In another contemplated feature, the bottom is hinged 51 to allow the user to open the bottom of the propeller caddy and dispense a propeller from the bottom of the caddy. In this configuration, the bottom is held closed with a spring or other similar device that holds the bottom in a closed orientation until the user pulls or pushes the bottom hatch down. The front of the caddy is open 60 to allow the user to see the size of the various propellers in the caddy to determine the preferred propeller from the plurality of propellers 11.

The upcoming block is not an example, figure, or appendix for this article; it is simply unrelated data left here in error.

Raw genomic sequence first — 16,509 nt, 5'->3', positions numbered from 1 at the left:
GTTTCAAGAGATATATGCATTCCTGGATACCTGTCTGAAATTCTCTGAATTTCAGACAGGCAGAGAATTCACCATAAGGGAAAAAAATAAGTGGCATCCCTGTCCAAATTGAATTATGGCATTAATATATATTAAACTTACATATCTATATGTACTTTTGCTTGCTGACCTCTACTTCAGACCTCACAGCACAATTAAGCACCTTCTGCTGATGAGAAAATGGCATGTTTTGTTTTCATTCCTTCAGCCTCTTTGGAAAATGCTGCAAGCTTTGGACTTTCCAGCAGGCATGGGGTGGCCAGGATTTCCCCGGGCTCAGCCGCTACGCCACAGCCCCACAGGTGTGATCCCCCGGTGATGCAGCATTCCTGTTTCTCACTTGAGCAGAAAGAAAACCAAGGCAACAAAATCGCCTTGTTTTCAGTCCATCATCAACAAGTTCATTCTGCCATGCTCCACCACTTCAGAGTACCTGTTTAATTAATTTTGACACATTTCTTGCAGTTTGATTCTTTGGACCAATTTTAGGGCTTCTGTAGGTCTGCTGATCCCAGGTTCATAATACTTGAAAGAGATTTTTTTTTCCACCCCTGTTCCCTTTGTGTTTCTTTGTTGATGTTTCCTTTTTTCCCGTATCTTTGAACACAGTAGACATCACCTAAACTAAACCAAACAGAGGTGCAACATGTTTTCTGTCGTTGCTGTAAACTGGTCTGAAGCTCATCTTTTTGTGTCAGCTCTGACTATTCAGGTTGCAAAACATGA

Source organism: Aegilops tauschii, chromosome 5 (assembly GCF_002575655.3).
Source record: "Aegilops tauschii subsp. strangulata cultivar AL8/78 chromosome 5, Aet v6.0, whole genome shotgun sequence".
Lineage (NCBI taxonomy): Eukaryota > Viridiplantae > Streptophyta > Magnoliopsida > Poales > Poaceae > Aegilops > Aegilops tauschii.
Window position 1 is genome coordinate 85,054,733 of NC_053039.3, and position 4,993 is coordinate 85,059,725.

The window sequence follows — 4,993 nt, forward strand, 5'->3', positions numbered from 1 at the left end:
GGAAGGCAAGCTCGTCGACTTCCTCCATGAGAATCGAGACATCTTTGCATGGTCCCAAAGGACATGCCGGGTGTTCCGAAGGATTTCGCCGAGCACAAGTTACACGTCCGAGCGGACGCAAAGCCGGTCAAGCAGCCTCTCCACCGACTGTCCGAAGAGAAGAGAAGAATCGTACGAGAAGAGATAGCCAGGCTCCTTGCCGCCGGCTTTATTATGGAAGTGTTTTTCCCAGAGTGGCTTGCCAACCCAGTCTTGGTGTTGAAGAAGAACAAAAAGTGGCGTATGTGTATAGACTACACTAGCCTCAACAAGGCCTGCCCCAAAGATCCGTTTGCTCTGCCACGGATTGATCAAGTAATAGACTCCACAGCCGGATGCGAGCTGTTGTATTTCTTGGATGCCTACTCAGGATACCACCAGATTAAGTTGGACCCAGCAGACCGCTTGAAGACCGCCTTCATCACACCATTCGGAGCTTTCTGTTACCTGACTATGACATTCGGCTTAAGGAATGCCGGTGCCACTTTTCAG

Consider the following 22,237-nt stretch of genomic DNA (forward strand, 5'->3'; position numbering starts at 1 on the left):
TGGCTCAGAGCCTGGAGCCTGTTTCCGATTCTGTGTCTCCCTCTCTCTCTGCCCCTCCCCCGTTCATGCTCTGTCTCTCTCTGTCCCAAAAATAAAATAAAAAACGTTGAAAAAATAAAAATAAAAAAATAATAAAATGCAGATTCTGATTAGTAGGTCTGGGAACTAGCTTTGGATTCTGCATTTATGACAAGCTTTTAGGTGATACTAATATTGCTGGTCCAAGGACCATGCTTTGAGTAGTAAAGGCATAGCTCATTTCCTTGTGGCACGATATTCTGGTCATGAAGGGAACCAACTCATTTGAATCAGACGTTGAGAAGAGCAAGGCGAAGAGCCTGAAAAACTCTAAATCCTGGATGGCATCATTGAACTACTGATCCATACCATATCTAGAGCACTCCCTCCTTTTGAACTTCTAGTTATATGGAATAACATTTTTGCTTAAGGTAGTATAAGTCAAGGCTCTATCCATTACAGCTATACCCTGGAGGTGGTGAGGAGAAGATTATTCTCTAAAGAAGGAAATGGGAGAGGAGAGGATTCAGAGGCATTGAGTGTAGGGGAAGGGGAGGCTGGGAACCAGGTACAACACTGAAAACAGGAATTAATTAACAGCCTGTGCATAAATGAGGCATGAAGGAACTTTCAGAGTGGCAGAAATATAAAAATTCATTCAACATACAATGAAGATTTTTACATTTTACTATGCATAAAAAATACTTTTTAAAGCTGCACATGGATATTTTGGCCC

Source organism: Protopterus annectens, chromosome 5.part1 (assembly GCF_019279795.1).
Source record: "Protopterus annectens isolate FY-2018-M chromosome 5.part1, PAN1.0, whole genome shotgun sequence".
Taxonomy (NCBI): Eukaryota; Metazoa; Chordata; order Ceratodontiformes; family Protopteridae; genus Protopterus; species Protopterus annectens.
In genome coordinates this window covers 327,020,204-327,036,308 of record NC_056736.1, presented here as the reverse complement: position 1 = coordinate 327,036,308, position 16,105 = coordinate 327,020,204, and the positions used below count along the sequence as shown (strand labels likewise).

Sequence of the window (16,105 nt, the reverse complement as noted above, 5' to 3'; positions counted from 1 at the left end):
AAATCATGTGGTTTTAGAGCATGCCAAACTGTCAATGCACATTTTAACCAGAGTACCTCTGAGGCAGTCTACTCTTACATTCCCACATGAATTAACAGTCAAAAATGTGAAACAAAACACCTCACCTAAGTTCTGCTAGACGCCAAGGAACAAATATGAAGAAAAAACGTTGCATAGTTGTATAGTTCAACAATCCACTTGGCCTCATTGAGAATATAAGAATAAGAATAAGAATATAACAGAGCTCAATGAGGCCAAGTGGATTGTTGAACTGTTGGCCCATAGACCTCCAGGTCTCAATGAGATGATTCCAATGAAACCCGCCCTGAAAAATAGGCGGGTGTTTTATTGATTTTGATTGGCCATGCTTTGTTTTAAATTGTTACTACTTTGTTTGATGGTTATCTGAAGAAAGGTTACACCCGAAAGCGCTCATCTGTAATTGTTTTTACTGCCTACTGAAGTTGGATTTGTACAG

FIG. 2 shows the propeller caddy in a second preferred embodiment. The propeller caddy 10 in this figure also has an essentially flat back 20. The configuration of the majority of the caddy is similar to the caddy described with FIG. 1 with right side 30, and left side 32. The notable difference is with the left side 32. The left side is constructed such that it does not connect to the bottom 50. This allows a user to slide a propeller 11 out the side of the caddy through opening 70. The front members 40 and 41 are attached to the bottom 50 and the sides 30 and 32. The front of the caddy is open 60 to allow for viewing of the plurality of propellers to identify the desired propeller. The inside of the caddy is preferably covered with a material such as felt or other cushioning material to further prevent damage to the propeller(s) 11 stored within the propeller caddy.